Scarlet fever

Last Updated: 2023-07-07

Author(s): Anzengruber F., Navarini A.

ICD11: 1B50

Sydenham, 1676.

Scarlet fever, Scarlatina, Streptococcal sore throat with rash, Canker rash.

Notifiable acute infection with group A β-haemolytic streptococci leading to angina, general symptoms and macular exanthema

The age peak is between 3-15 years of age


  • The disease is caused by group A β-haemolytic streptococci (over 60 serotypes are counted in total). Scarlet fever usually occurs in connection with angina. However, other diseases with group A streptococci can also be causative
  • Transmission occurs through droplet infection, contact or food and is favoured by cold weather. Ports of entry include the nasopharynx and wounds
  • The streptococci produce erythrotoxin (A, B, C), which has superantigenic activity and stimulates proinflammatory cytokines
  • Incubation period: 2-5 days

  • Reduced general condition with febrile temperature, headache, sore throat, vomiting and reddened throat ring (pharyngotonsillitis) with locoregional lymphadenopathy
  • Exanthema with pin-sized follicularly bound papules and small vesicles (Miliaria scarlatinosa) may occur, possibly with a time delay. In some cases, however, there is no cutaneous manifestation. Mostly initially inguinal, on the triangle of the thighs or the crooks of the arms. In most cases, there is generalisation (including the palms and feet), usually with exclusion of the face
  • Dot-like erythematous patches are seen on the dorsum of the hands and feet. If the eruption is severe, both cheeks are reddened. Facies scarlatinosa is the name given to the characteristic perioral area free of skin findings.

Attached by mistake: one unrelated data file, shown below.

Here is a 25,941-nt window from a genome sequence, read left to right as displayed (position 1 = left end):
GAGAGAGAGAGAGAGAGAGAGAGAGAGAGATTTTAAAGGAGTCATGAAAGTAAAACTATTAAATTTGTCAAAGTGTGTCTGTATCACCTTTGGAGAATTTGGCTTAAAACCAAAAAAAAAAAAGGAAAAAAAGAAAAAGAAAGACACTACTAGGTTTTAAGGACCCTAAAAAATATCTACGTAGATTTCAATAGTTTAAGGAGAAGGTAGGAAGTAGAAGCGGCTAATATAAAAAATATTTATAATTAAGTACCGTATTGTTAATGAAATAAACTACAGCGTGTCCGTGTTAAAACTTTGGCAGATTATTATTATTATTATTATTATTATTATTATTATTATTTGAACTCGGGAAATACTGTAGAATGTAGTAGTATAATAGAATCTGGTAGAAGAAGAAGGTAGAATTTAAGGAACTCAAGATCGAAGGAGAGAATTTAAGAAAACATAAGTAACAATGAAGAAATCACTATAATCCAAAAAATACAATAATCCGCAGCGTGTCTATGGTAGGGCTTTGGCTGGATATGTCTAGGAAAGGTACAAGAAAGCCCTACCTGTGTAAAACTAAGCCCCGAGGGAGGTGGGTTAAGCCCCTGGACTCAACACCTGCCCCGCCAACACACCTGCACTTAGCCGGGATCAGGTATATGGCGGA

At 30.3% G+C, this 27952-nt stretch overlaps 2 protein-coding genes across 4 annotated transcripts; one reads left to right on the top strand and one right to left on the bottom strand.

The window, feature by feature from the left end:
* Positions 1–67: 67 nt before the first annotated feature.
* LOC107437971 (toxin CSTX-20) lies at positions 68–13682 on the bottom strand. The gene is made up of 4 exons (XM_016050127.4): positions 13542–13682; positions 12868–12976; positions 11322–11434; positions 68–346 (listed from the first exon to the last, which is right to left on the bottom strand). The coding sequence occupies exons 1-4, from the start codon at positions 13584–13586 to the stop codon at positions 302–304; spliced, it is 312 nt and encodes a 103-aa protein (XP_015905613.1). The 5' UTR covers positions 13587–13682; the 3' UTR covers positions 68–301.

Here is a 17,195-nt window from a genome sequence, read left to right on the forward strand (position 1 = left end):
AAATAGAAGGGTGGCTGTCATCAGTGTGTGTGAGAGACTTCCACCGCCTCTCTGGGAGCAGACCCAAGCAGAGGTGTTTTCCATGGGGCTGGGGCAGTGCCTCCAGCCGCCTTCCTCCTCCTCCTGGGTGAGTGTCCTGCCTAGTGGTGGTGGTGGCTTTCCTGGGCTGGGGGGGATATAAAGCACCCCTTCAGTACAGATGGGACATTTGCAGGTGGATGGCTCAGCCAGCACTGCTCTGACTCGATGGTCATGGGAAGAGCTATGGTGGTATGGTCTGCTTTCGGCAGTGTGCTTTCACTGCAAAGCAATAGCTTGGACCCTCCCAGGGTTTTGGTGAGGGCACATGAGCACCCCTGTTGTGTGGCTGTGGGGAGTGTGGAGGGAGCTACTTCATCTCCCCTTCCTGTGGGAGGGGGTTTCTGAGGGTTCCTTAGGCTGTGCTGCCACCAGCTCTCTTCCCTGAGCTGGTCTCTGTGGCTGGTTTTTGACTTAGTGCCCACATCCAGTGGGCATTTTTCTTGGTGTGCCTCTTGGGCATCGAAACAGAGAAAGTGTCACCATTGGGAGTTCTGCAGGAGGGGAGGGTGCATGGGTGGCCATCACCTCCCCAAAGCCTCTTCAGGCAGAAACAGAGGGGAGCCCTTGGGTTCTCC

• The "raspberry tongue" is typical. A macular enanthema occurs in the area of the palatinum molle
  • Subicterus is observed in some cases. The capillaries show increased tearability during the disease (see Rumpel-Leede test)

  • Clinic
  • BB (leukocytosis, in the course eosinophilia)
  • BSG, CRP elevated
  • Bact. smear of the pharynx for pathogen detection
  • ASL titre (elevation after approx. 1-2 weeks after infection)
  • A white dermographism occurring after 20 seconds is also typical
  • In the past, the Dick test was performed by injecting 0.1 ml Dick toxin (erythrogenic streptococcal toxin) i.c.. If there is no reddening of the skin >1 cm after up to 20 hours, the existence of antibodies against erythrogenic toxins can be assumed. In this case, the patient is immune to scarlet fever
  • The effacement phenomenon occurs up to 20 hours after intracutaneous injection of 0.2 ml scarlet convalescent serum or 0.3 ml antistreptococcal serum as pallor. Provided that a recess of the exanthema is visible, scarlet fever can be assumed. If the test is negative, other triggers of the exanthema must be considered
  • In the Rumpel-Leede test, a blood pressure cuff is inflated to 50 mmHg and left for at least 5 minutes. Provided that more than 5 petechiae are found within 5 cm of the cuff, it is considered positive. In scarlet fever sufferers, this test is often positive.

  • Hyperpyrexia
  • Disturbance of consciousness
  • Convulsions
  • Purpura
  • Sepsis
  • Otitis media
  • Sinusitis
  • Myocarditis
  • Acute glomerulonephritis
  • Polyarthritis
  • Pneumonia
  • Pericarditis
  • Meningitis
  • Hepatitis
  • Glomerulonephritis
  • Rheumatic fever
  • PANDAS-Syndrome
  • Necrotising fasciitis

  • Lethality: 0.5%
  • After experiencing scarlet fever, immunity is lifelong. However, there are 3 different variants of the erythrotoxin, so immunity after scarlet fever only exists against one variant

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  2. Silva-Costa, C., et al., Scarlet fever is caused by a limited number of Streptococcus pyogenes lineages and is associated with the exotoxin genes ssa, speA and speC. Pediatr Infect Dis J, 2014. 33(3): p. 306-10.
  3. Wang, L.Y. and T.H. Young, Hepatitis, gallbladder hydrops, splenomegaly, and ascites in a child with scarlet fever. Pediatr Emerg Care, 2012. 28(11): p. 1215-7.
  4. Paul, S.P. and P.A. Heaton, At a glance: scarlet fever in children. J Fam Health Care, 2014. 24(3): p. 25-7.
  5. Wessels, M.R., Pharyngitis and Scarlet Fever, in Streptococcus pyogenes: Basic Biology to Clinical Manifestations, J.J. Ferretti, D.L. Stevens, and V.A. Fischetti, Editors. 2016: Oklahoma City (OK).
  6. [Scarlet fever and other infections from Streptococcus pyogenes]. Med Monatsschr Pharm, 2001. 24(3): p. 83-6.